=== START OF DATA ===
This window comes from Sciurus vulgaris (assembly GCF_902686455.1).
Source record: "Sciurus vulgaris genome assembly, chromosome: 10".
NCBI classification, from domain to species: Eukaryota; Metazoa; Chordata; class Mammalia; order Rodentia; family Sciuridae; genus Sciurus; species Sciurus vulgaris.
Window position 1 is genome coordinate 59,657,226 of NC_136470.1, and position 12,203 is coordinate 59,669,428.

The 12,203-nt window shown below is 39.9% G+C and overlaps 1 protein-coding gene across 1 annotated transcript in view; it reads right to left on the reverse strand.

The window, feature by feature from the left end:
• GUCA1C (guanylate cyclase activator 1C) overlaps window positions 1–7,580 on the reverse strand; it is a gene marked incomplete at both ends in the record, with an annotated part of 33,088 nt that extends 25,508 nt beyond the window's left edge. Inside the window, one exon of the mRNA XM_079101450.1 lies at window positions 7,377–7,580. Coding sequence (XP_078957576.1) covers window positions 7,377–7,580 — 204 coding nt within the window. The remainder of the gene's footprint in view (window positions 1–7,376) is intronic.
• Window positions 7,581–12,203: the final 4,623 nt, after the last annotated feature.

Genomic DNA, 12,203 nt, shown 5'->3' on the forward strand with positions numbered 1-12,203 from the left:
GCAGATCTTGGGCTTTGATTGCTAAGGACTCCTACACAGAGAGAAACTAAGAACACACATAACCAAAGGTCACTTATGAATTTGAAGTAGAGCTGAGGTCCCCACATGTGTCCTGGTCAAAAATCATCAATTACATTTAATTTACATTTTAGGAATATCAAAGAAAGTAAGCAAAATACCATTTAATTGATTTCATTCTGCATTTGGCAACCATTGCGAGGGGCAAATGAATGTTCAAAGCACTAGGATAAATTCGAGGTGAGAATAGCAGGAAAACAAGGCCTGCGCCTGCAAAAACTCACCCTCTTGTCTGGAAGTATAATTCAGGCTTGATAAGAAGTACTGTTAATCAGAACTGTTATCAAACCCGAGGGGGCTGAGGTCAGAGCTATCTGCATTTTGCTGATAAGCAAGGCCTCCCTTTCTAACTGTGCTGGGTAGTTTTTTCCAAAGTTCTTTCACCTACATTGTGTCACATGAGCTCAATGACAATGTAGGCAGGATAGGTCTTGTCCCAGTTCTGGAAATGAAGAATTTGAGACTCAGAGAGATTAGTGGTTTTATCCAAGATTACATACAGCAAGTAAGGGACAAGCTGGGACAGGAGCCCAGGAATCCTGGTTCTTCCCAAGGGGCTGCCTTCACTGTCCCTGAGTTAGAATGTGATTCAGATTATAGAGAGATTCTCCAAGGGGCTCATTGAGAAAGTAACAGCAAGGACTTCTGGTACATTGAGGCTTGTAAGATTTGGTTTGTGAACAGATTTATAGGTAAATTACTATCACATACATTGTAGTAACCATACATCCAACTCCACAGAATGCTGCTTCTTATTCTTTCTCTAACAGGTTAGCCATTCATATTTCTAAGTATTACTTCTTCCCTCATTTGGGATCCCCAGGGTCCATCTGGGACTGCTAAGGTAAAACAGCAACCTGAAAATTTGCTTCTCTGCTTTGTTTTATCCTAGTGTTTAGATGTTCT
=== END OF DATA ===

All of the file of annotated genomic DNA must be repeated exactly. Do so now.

This window comes from Sciurus vulgaris (assembly GCF_902686455.1).
Source record: "Sciurus vulgaris genome assembly, chromosome: 10".
NCBI classification, from domain to species: Eukaryota; Metazoa; Chordata; class Mammalia; order Rodentia; family Sciuridae; genus Sciurus; species Sciurus vulgaris.
Window position 1 is genome coordinate 59,657,226 of NC_136470.1, and position 12,203 is coordinate 59,669,428.

The 12,203-nt window shown below is 39.9% G+C and overlaps 1 protein-coding gene across 1 annotated transcript in view; it reads right to left on the reverse strand.

The window, feature by feature from the left end:
• GUCA1C (guanylate cyclase activator 1C) overlaps window positions 1–7,580 on the reverse strand; it is a gene marked incomplete at both ends in the record, with an annotated part of 33,088 nt that extends 25,508 nt beyond the window's left edge. Inside the window, one exon of the mRNA XM_079101450.1 lies at window positions 7,377–7,580. Coding sequence (XP_078957576.1) covers window positions 7,377–7,580 — 204 coding nt within the window. The remainder of the gene's footprint in view (window positions 1–7,376) is intronic.
• Window positions 7,581–12,203: the final 4,623 nt, after the last annotated feature.

Genomic DNA, 12,203 nt, shown 5'->3' on the forward strand with positions numbered 1-12,203 from the left:
GCAGATCTTGGGCTTTGATTGCTAAGGACTCCTACACAGAGAGAAACTAAGAACACACATAACCAAAGGTCACTTATGAATTTGAAGTAGAGCTGAGGTCCCCACATGTGTCCTGGTCAAAAATCATCAATTACATTTAATTTACATTTTAGGAATATCAAAGAAAGTAAGCAAAATACCATTTAATTGATTTCATTCTGCATTTGGCAACCATTGCGAGGGGCAAATGAATGTTCAAAGCACTAGGATAAATTCGAGGTGAGAATAGCAGGAAAACAAGGCCTGCGCCTGCAAAAACTCACCCTCTTGTCTGGAAGTATAATTCAGGCTTGATAAGAAGTACTGTTAATCAGAACTGTTATCAAACCCGAGGGGGCTGAGGTCAGAGCTATCTGCATTTTGCTGATAAGCAAGGCCTCCCTTTCTAACTGTGCTGGGTAGTTTTTTCCAAAGTTCTTTCACCTACATTGTGTCACATGAGCTCAATGACAATGTAGGCAGGATAGGTCTTGTCCCAGTTCTGGAAATGAAGAATTTGAGACTCAGAGAGATTAGTGGTTTTATCCAAGATTACATACAGCAAGTAAGGGACAAGCTGGGACAGGAGCCCAGGAATCCTGGTTCTTCCCAAGGGGCTGCCTTCACTGTCCCTGAGTTAGAATGTGATTCAGATTATAGAGAGATTCTCCAAGGGGCTCATTGAGAAAGTAACAGCAAGGACTTCTGGTACATTGAGGCTTGTAAGATTTGGTTTGTGAACAGATTTATAGGTAAATTACTATCACATACATTGTAGTAACCATACATCCAACTCCACAGAATGCTGCTTCTTATTCTTTCTCTAACAGGTTAGCCATTCATATTTCTAAGTATTACTTCTTCCCTCATTTGGGATCCCCAGGGTCCATCTGGGACTGCTAAGGTAAAACAGCAACCTGAAAATTTGCTTCTCTGCTTTGTTTTATCCTAGTGTTTAGATGTTCT